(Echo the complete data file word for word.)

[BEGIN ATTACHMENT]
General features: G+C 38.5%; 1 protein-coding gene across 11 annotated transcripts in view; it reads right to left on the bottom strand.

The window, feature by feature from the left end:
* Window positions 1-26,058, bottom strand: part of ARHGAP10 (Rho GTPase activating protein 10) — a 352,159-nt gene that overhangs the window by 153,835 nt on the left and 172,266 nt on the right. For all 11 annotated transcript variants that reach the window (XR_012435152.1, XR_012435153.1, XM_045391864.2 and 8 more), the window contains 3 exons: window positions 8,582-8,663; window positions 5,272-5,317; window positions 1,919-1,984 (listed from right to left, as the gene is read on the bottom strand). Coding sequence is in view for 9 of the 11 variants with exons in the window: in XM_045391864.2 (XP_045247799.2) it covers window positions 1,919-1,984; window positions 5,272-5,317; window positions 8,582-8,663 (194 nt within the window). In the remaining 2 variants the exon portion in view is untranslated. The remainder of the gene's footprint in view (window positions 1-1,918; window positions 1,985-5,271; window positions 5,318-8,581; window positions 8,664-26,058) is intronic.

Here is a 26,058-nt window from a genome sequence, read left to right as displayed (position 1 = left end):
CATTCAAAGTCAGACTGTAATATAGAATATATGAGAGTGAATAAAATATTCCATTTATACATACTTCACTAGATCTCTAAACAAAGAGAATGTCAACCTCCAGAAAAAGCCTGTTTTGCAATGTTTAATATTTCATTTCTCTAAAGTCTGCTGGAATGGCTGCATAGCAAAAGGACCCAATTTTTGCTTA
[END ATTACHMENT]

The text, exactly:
General features: G+C 38.5%; 1 protein-coding gene across 11 annotated transcripts in view; it reads right to left on the bottom strand.

The window, feature by feature from the left end:
* Window positions 1-26,058, bottom strand: part of ARHGAP10 (Rho GTPase activating protein 10) — a 352,159-nt gene that overhangs the window by 153,835 nt on the left and 172,266 nt on the right. For all 11 annotated transcript variants that reach the window (XR_012435152.1, XR_012435153.1, XM_045391864.2 and 8 more), the window contains 3 exons: window positions 8,582-8,663; window positions 5,272-5,317; window positions 1,919-1,984 (listed from right to left, as the gene is read on the bottom strand). Coding sequence is in view for 9 of the 11 variants with exons in the window: in XM_045391864.2 (XP_045247799.2) it covers window positions 1,919-1,984; window positions 5,272-5,317; window positions 8,582-8,663 (194 nt within the window). In the remaining 2 variants the exon portion in view is untranslated. The remainder of the gene's footprint in view (window positions 1-1,918; window positions 1,985-5,271; window positions 5,318-8,581; window positions 8,664-26,058) is intronic.

Here is a 26,058-nt window from a genome sequence, read left to right as displayed (position 1 = left end):
CATTCAAAGTCAGACTGTAATATAGAATATATGAGAGTGAATAAAATATTCCATTTATACATACTTCACTAGATCTCTAAACAAAGAGAATGTCAACCTCCAGAAAAAGCCTGTTTTGCAATGTTTAATATTTCATTTCTCTAAAGTCTGCTGGAATGGCTGCATAGCAAAAGGACCCAATTTTTGCTTA